Today, we have a guest post from Elad Nehorai. I first discovered him through the Huffington Post when his article about how he didn’t love his wife when he got married went viral. I’ve loved his writing and blog since then, and was thrilled when he agreed to post on Lark & Bloom today. So, high five your screen and give him a big Lark & Bloom welcome.

headshotElad Nehorai is a writer living in Crown Heights, Brooklyn. Five years ago he became a religious Jew in the Chabad Hasidic community and has since written about his experience extensively, most recently in his blog Pop Chassid. You can find him on Twitter as @PopChassid and Facebook.

I remember when I looked at him and I argued, the way he looked at me, almost like he was sad. And I remember thinking, how dare you, how dare you be sad for me.

I was a secular guy in college, and I had spent the last few months living with a bunch of Christians. I ended up there because one of my best friends happened to be a Christian in college, and I thought maybe it would give me some sort of order if I moved in with him and his friends.

I was surprised how quickly I became friends with his roommates, how quickly I opened up to them and how quickly we shared our thoughts and experiences despite me being in a completely different place than they were.

But something always happened when we brought up that word. That word I could hardly bring myself to speak. I spit it out like it was a disease whenever I said it.

Religion.

Gross. Add the word “organized” in front of that and, as far as I could see, you had a crud salad. A mix of everything wrong with the world.

So when one of those friends and I argued that one night, and I argued louder than I ever argued before, and he calmly answered my questions, and I stamped my feet and got angry about all those things, about how they make no sense, how they’re oppressive, how they’re foolish, so foolish, and all he did was calmly answer, and then give me that look for a second like he was sad, like he felt bad for me, I remember how badly I wanted to punch something.

But instead we just argued the whole way down the highway as I drove and I pointed my finger up and down and he answered, answered, answered, I couldn’t help but feel like there was something going on here, something I was missing. Here was a guy, calm as a cucumber, and me, frustrated as all hell.

It didn’t hit me that night. Instead, like most of our arguments, we went into our rooms afterwards, and I was frustrated and sad and quiet, and wondering how someone I respected, how someone I thought so much of, could believe in his gobbledygook. It made no sense.

And I remember how eventually things became a sort of neutral peace about these things with a few eruptions of debate punctuating our quietude every now and then.

And I remember how for weeks, months, a year, I watched them quietly, trying to understand this weird breed of person. These people who I never would have respected if I never met, and now I couldn’t help but admire. This whole group of Christians who were cool and hip, but got all weird and bizarre when they started saying things like, ” I put my trust in Him.” How they were are all artists and deep thinkers and intelligent people.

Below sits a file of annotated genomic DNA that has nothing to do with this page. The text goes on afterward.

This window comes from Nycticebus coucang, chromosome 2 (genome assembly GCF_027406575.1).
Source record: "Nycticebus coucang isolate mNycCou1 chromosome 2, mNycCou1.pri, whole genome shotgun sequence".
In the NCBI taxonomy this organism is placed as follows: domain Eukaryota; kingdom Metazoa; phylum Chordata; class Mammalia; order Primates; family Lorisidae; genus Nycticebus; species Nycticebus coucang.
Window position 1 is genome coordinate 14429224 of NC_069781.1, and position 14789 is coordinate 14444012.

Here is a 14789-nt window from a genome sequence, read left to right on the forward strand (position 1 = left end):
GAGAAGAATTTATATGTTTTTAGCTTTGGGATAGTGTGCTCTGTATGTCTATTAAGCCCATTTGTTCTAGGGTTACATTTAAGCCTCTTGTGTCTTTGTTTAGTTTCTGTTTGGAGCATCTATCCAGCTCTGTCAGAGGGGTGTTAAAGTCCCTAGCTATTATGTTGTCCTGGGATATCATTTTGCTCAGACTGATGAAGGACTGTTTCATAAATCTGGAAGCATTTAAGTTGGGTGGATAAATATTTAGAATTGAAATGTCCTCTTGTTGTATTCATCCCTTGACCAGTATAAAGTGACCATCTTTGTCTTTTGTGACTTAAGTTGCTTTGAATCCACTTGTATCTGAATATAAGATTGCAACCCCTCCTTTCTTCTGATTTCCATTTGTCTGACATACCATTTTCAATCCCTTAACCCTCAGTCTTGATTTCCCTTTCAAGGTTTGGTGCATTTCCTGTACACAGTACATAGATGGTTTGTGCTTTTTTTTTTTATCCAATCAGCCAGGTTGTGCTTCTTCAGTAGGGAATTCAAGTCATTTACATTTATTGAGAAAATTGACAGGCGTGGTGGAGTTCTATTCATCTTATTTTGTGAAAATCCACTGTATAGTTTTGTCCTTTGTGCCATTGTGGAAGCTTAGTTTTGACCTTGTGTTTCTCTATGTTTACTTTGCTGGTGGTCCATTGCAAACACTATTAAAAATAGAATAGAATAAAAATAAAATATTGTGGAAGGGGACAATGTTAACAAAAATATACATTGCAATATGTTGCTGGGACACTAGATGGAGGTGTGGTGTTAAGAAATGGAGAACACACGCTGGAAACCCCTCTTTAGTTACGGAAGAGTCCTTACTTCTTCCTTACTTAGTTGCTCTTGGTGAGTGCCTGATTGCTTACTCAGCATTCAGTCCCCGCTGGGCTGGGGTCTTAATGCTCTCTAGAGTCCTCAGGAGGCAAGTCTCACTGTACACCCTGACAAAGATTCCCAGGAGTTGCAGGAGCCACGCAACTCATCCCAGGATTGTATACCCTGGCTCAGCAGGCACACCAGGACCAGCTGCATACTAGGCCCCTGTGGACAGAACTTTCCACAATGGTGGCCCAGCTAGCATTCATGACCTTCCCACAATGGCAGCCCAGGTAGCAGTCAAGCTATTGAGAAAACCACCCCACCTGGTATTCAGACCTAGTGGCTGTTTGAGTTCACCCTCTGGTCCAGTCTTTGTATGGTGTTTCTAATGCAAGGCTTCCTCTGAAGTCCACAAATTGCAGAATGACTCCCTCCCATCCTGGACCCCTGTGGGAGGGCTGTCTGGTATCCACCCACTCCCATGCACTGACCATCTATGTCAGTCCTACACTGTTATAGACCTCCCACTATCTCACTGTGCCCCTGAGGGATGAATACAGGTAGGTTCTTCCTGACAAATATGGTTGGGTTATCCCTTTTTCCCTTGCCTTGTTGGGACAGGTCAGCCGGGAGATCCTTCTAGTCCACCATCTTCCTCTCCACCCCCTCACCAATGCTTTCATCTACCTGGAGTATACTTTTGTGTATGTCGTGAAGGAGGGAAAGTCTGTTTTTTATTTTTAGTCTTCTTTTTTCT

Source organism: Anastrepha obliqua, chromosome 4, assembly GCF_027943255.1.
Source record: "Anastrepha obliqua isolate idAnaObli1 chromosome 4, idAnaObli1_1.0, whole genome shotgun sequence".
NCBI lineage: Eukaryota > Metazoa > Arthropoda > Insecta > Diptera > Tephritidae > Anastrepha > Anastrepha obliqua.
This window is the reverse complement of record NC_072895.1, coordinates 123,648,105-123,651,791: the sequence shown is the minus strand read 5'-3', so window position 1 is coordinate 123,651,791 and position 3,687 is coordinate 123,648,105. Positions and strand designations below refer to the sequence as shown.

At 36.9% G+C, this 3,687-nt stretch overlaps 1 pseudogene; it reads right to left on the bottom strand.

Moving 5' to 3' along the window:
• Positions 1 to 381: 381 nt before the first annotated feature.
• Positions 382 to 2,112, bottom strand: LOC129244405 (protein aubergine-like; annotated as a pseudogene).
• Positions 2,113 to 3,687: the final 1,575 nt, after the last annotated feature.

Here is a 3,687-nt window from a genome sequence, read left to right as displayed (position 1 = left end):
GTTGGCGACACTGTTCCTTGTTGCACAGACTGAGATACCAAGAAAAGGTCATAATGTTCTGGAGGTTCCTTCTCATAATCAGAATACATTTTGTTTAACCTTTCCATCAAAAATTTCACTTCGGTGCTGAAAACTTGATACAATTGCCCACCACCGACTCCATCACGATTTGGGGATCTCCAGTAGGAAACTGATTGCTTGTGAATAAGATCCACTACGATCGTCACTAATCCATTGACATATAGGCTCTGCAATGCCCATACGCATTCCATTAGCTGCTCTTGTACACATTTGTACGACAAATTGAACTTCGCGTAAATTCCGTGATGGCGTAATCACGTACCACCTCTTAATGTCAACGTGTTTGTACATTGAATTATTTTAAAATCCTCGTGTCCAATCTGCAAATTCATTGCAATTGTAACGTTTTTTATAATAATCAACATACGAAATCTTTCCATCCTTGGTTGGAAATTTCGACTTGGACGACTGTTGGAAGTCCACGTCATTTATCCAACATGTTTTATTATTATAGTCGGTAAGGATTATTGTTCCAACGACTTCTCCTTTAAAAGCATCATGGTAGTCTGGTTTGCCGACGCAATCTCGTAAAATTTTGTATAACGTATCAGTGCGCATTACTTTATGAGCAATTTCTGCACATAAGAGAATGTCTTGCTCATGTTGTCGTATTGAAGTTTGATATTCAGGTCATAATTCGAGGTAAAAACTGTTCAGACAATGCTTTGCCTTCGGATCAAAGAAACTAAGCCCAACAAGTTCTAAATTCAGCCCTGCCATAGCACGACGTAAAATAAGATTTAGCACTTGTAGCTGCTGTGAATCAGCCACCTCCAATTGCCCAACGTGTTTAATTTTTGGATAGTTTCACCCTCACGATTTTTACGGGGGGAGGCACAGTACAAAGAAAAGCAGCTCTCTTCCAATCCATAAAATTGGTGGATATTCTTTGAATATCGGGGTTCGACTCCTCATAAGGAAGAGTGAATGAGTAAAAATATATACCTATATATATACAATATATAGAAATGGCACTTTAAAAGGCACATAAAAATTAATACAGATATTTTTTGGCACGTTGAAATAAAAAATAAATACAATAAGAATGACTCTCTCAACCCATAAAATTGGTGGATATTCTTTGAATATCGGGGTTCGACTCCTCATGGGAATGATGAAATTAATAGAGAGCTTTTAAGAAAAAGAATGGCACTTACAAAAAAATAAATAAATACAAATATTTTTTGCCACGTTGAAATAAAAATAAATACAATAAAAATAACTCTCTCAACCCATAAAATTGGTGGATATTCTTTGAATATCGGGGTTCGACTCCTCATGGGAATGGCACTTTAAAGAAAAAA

It made no sense.

There’s an experience that you have when your views are challenged. When your worldview, one that you’ve held all your life is being dismantled in front of your eyes.

It’s kind of like the stages you go through when something tragic that you can’t compute has happened in your life. Denial, anger, confusion.

You’re in a state of cognitive dissonance. Where something has to give in the way you think and believe, or your brain might explode from the conflictedness of it all.

I remember going through that with them, with those people that proved to me that being religious doesn’t mean being stupid or not thinking for yourself or being a mindless sheep.

And I remember having this realization at some point, maybe it was as late as when I started to become religious myself, that maybe I was the one who was brainwashed. Maybe I had been led to believe false things. Maybe I was a victim of a system that turned people against each other just because of their beliefs.

It wasn’t one of those things that just hits you at once, but slowly creeps up onto your shoulder, and tells you with a whisper in one ear that you’re the very thing you fear, that you argue and throw a fist around for.

And soon I started to look back on other people I knew in college, the people who helped convince me that this is how religious people are, and I remembered how they were, how they judged others, how they looked down on whole societies of people without really knowing them or their beliefs. How they judged everything based on books they read and websites they visited. And the whisper grew louder.

Because those were the people I should have been waving my finger at. Those were the judging, stereotyping, sheep. And so was I.

As the whisper grew into a wailing siren, and I began the transition into becoming a religious Jew, it took me a while to stop getting angry at those people who I felt had brainwashed me. I started to realize that I felt bad for them, just the way my friend felt bad for me.

These were people who were sacrificing so much in their lives for these beliefs they didn’t even know they had. They were extreme secularists, living lives based on gender studies classes and an echo chamber of beliefs that distracted them from looking at the world in a truly open way.